From the receiver’s ‘black mouth’ in Virginia Woolf’s The Waves (1931) to the ‘five hundred-quid worry bead’ in Will Self’s Phone (2017), telephones repeatedly ring, buzz and ping in modern and contemporary literature. Crossed Lines explores the ways that the telephone has been conceived by writers from the 19th century to the present day. Its aim is to think creatively and critically about the implications of telephony from a range of global contexts, considering how literary telecommunications can help us to find new ways of talking and listening across cultures.

Crossed Lines is led by Dr Sarah Jackson and is supported by Sam Buchan-Watts. Funded by the Arts and Humanities Research Council and Nottingham Trent University, the project benefits from collaborative partnerships with the Science Museum, whose world-class resources include significant collections on global developments in telecommunications, and the BT Archives, the repository of the world’s oldest communications company.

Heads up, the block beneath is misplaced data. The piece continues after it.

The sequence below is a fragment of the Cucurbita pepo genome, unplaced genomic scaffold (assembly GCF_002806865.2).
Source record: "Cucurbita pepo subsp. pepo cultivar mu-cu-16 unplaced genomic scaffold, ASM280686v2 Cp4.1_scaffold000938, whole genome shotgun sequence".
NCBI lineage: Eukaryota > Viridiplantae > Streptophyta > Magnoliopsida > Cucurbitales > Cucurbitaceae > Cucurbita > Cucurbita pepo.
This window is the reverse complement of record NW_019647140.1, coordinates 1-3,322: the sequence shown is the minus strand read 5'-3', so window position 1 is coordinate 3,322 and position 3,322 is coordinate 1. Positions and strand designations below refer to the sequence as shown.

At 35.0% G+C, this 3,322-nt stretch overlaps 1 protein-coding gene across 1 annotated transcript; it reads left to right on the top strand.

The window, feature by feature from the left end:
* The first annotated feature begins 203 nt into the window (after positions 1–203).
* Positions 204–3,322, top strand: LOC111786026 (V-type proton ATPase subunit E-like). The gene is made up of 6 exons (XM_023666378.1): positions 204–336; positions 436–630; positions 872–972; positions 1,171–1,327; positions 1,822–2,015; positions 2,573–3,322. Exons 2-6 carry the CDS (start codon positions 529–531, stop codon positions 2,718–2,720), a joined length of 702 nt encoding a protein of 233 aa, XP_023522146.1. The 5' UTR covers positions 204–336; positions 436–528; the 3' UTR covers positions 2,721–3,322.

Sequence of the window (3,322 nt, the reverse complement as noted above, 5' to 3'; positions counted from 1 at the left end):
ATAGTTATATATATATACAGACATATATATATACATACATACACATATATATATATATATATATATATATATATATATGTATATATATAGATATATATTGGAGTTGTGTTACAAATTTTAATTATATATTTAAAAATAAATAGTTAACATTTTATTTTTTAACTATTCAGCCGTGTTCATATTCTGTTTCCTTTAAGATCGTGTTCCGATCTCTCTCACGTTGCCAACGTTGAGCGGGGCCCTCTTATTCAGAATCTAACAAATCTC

In addition to academic research, Crossed Lines explores the possibilities of the telephone within contemporary cultures and communities. Engaging writers, artists, musicians, scientists and members of the public, it incorporates a number of innovative activities including a mobile app, a sound installation in Nottingham, a nationwide student poetry competition, writing workshops and events at the Science Museum in London.

The images used throughout this website have been kindly supplied by BT Heritage & Archives.